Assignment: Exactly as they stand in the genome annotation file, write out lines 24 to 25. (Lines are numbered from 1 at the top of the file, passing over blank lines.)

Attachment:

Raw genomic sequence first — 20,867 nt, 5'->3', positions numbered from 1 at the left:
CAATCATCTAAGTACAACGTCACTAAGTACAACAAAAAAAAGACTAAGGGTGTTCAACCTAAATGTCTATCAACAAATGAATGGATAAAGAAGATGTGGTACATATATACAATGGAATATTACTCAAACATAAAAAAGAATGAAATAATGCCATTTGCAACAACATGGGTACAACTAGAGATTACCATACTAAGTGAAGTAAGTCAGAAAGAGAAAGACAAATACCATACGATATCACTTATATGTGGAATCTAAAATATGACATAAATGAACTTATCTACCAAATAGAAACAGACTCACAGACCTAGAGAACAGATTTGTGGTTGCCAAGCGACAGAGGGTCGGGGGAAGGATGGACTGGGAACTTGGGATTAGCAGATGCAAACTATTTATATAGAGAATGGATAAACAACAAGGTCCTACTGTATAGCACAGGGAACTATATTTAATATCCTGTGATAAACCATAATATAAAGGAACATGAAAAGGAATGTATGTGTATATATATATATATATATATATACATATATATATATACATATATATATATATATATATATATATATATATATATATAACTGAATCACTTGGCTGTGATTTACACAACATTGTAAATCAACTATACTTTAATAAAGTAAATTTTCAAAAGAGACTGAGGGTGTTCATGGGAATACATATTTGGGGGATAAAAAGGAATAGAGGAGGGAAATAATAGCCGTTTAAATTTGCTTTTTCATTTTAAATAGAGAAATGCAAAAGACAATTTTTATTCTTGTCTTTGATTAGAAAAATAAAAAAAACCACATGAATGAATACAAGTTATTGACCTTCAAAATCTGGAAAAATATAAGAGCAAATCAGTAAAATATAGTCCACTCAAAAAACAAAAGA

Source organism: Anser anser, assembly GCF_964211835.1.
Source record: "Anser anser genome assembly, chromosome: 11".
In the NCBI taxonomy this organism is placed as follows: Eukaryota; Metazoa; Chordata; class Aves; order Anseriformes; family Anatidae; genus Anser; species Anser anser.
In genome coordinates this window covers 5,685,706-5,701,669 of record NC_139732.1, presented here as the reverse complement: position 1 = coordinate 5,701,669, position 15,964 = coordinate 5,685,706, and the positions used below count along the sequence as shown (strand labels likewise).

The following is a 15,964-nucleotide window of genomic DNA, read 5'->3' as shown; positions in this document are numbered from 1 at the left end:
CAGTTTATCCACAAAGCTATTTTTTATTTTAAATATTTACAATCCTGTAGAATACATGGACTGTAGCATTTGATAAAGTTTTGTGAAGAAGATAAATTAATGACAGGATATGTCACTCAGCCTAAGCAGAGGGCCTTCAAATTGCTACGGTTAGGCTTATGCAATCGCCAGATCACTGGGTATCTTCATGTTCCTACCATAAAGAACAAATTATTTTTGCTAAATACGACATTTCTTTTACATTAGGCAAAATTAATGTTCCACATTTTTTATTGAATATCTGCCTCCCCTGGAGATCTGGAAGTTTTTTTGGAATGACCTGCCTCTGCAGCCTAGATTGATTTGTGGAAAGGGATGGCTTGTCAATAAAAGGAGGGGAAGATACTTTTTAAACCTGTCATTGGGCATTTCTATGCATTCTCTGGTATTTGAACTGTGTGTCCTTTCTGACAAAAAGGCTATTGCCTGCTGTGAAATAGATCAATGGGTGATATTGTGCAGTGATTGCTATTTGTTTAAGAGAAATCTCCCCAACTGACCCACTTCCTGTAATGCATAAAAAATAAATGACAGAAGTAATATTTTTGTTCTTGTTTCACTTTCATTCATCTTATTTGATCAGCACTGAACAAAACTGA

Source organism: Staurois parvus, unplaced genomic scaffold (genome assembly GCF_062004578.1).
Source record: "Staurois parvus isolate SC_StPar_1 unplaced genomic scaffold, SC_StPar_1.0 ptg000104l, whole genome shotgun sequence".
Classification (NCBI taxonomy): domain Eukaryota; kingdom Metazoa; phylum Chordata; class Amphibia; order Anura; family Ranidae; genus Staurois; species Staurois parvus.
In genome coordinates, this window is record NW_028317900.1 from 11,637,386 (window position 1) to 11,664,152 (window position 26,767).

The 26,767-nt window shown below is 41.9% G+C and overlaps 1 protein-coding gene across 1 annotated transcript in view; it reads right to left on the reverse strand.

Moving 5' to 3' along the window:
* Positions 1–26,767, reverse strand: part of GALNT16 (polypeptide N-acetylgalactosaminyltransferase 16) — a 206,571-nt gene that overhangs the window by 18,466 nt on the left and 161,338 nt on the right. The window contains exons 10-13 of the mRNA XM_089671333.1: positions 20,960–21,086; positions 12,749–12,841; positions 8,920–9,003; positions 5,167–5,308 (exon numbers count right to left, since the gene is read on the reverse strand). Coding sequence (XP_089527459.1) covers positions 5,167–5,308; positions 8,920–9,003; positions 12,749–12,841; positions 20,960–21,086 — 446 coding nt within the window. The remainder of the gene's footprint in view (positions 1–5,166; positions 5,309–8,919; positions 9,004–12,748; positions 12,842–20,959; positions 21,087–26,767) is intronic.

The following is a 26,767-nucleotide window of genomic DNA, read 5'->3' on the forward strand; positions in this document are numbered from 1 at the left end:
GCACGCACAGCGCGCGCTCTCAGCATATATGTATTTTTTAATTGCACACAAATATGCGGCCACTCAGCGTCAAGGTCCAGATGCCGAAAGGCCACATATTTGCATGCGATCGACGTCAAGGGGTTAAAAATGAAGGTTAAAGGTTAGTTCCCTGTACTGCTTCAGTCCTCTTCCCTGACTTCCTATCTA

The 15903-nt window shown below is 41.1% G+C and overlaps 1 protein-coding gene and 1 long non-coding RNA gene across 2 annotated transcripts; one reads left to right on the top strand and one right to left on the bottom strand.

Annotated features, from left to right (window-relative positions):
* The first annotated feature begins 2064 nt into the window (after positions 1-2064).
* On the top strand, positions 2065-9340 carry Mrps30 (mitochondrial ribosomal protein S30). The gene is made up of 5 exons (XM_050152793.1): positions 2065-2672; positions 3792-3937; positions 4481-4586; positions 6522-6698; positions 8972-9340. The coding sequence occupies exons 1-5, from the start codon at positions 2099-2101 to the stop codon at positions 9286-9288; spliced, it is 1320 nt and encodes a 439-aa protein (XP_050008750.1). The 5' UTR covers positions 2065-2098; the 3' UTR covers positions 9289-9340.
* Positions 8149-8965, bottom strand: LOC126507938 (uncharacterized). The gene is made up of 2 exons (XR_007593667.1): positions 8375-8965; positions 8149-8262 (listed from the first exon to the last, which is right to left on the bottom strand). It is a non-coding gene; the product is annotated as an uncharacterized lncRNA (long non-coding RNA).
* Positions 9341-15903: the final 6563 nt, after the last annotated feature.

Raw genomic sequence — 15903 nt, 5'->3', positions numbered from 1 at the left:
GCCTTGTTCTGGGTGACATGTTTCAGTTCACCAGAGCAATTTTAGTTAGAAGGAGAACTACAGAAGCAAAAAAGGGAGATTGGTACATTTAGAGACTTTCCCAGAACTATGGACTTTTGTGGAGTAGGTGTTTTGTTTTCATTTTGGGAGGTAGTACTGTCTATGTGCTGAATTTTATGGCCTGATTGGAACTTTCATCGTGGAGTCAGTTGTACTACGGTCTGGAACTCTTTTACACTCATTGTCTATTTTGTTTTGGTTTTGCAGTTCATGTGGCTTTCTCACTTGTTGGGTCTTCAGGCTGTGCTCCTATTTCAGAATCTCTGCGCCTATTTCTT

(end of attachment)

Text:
Raw genomic sequence — 15903 nt, 5'->3', positions numbered from 1 at the left:
GCCTTGTTCTGGGTGACATGTTTCAGTTCACCAGAGCAATTTTAGTTAGAAGGAGAACTACAGAAGCAAAAAAGGGAGATTGGTACATTTAGAGACTTTCCCAGAACTATGGACTTTTGTGGAGTAGGTGTTTTGTTTTCATTTTGGGAGGTAGTACTGTCTATGTGCTGAATTTTATGGCCTGATTGGAACTTTCATCGTGGAGTCAGTTGTACTACGGTCTGGAACTCTTTTACACTCATTGTCTATTTTGTTTTGGTTTTGCAGTTCATGTGGCTTTCTCACTTGTTGGGTCTTCAGGCTGTGCTCCTATTTCAGAATCTCTGCGCCTATTTCTT